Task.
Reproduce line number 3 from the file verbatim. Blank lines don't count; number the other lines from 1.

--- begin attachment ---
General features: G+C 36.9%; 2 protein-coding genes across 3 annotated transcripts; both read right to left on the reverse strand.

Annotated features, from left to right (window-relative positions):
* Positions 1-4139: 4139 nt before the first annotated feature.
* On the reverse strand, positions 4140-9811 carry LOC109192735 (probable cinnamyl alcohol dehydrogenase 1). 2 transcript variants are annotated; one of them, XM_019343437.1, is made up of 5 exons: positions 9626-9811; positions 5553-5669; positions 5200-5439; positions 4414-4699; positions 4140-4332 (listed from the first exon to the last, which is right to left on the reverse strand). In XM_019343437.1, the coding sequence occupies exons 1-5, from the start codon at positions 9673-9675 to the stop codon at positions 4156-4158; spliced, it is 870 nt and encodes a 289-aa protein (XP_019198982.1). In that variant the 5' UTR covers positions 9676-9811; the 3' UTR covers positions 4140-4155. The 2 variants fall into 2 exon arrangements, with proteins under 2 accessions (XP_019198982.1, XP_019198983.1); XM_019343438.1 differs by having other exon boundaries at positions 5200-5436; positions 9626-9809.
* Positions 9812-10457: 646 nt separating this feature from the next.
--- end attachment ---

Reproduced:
* Positions 1-4139: 4139 nt before the first annotated feature.